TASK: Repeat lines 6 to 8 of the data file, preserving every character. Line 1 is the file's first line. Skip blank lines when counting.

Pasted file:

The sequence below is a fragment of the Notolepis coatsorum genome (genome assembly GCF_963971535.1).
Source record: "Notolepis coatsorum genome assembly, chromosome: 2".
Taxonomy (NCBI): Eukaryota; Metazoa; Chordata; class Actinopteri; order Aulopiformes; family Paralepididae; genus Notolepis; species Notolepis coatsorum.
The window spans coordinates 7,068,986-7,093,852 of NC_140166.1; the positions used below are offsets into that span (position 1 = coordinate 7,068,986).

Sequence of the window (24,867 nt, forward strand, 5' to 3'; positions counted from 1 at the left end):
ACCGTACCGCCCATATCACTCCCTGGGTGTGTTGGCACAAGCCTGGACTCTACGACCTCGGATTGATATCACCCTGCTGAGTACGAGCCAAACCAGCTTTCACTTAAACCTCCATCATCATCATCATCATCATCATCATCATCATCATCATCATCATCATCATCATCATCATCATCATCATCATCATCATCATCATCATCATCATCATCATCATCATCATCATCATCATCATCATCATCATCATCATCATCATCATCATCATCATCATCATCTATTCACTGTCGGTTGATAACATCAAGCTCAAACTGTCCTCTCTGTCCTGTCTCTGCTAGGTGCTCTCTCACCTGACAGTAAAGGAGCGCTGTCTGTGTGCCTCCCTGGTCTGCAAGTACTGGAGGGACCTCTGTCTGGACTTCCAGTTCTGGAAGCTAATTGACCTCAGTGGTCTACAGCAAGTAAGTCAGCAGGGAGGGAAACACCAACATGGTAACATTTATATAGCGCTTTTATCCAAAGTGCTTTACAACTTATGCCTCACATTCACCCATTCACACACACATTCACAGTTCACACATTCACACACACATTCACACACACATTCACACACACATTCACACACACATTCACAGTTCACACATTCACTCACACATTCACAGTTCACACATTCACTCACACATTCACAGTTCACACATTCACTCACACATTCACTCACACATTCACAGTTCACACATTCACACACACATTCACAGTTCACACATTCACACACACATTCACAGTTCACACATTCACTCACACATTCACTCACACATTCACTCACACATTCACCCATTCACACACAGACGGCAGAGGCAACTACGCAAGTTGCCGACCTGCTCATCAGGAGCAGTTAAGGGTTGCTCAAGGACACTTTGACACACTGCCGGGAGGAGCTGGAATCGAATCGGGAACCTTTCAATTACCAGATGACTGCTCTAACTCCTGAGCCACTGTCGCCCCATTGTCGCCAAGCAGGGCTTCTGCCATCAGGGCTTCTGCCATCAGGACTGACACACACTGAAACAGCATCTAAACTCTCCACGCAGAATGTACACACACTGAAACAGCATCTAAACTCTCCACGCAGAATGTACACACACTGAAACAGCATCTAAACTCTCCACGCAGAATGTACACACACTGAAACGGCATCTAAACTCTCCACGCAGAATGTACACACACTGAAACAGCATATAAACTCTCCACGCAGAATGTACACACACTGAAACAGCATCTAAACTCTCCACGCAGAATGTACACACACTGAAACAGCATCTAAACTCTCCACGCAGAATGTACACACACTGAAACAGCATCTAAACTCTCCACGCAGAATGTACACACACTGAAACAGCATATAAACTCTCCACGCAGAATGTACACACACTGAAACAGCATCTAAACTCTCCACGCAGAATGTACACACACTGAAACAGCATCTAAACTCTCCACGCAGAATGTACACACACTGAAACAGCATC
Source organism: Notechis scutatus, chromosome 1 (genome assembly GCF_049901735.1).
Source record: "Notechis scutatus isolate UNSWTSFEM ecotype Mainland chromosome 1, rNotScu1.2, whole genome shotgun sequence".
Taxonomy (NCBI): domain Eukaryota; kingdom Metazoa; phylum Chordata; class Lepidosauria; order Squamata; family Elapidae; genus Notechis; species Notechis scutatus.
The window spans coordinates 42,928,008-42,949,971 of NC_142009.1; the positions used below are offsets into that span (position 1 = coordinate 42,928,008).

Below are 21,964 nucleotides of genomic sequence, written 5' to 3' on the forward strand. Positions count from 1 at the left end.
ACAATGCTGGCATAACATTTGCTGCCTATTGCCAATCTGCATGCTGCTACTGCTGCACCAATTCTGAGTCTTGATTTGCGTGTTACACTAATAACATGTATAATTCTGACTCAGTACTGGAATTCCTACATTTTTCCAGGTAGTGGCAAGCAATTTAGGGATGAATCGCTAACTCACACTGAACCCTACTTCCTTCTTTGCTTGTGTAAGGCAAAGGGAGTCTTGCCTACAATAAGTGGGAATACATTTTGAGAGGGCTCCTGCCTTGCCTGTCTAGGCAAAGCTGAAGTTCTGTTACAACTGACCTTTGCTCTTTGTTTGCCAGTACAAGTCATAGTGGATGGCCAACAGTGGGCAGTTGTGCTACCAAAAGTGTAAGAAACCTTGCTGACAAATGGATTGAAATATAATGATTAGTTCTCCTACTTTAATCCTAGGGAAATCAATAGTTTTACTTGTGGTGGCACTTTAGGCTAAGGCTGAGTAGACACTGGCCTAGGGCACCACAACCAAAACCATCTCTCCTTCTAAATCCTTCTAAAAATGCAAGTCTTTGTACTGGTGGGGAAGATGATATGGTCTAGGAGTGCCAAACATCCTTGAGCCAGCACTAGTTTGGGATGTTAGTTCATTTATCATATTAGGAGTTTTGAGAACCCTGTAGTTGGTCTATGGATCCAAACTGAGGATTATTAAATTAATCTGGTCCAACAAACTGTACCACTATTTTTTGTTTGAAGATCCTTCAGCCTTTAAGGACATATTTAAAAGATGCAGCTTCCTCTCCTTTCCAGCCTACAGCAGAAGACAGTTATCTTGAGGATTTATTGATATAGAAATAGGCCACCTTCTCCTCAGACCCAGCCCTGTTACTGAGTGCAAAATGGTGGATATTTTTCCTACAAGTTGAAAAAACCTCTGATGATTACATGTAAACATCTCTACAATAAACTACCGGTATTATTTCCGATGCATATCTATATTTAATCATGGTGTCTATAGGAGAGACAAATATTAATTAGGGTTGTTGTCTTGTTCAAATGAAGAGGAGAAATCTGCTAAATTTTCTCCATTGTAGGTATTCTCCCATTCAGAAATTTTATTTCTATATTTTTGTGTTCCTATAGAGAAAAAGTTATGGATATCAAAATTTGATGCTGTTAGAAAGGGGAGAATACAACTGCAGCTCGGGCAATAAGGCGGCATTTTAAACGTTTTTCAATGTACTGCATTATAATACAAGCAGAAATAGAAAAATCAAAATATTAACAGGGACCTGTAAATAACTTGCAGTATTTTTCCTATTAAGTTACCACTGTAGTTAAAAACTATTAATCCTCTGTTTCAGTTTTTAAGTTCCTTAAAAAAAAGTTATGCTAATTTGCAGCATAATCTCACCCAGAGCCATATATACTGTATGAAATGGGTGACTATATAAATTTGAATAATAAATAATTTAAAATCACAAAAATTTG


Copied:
ACCGTACCGCCCATATCACTCCCTGGGTGTGTTGGCACAAGCCTGGACTCTACGACCTCGGATTGATATCACCCTGCTGAGTACGAGCCAAACCAGCTTTCACTTAAACCTCCATCATCATCATCATCATCATCATCATCATCATCATCATCATCATCATCATCATCATCATCATCATCATCATCATCATCATCATCATCATCATCATCATCATCATCATCATCATCATCATCATCATCATCATCATCATCATCATCATCATCATCATCATCTATTCACTGTCGGTTGATAACATCAAGCTCAAACTGTCCTCTCTGTCCTGTCTCTGCTAGGTGCTCTCTCACCTGACAGTAAAGGAGCGCTGTCTGTGTGCCTCCCTGGTCTGCAAGTACTGGAGGGACCTCTGTCTGGACTTCCAGTTCTGGAAGCTAATTGACCTCAGTGGTCTACAGCAAGTAAGTCAGCAGGGAGGGAAACACCAACATGGTAACATTTATATAGCGCTTTTATCCAAAGTGCTTTACAACTTATGCCTCACATTCACCCATTCACACACACATTCACAGTTCACACATTCACACACACATTCACACACACATTCACACACACATTCACACACACATTCACAGTTCACACATTCACTCACACATTCACAGTTCACACATTCACTCACACATTCACAGTTCACACATTCACTCACACATTCACTCACACATTCACAGTTCACACATTCACACACACATTCACAGTTCACACATTCACACACACATTCACAGTTCACACATTCACTCACACATTCACTCACACATTCACTCACACATTCACCCATTCACACACAGACGGCAGAGGCAACTACGCAAGTTGCCGACCTGCTCATCAGGAGCAGTTAAGGGTTGCTCAAGGACACTTTGACACACTGCCGGGAGGAGCTGGAATCGAATCGGGAACCTTTCAATTACCAGATGACTGCTCTAACTCCTGAGCCACTGTCGCCCCATTGTCGCCAAGCAGGGCTTCTGCCATCAGGGCTTCTGCCATCAGGACTGACACACACTGAAACAGCATCTAAACTCTCCACGCAGAATGTACACACACTGAAACAGCATCTAAACTCTCCACGCAGAATGTACACACACTGAAACAGCATCTAAACTCTCCACGCAGAATGTACACACACTGAAACGGCATCTAAACTCTCCACGCAGAATGTACACACACTGAAACAGCATATAAACTCTCCACGCAGAATGTACACACACTGAAACAGCATCTAAACTCTCCACGCAGAATGTACACACACTGAAACAGCATCTAAACTCTCCACGCAGAATGTACACACACTGAAACAGCATCTAAACTCTCCACGCAGAATGTACACACACTGAAACAGCATATAAACTCTCCACGCAGAATGTACACACACTGAAACAGCATCTAAACTCTCCACGCAGAATGTACACACACTGAAACAGCATCTAAACTCTCCACGCAGAATGTACACACACTGAAACAGCATC
Source organism: Notechis scutatus, chromosome 1 (genome assembly GCF_049901735.1).
Source record: "Notechis scutatus isolate UNSWTSFEM ecotype Mainland chromosome 1, rNotScu1.2, whole genome shotgun sequence".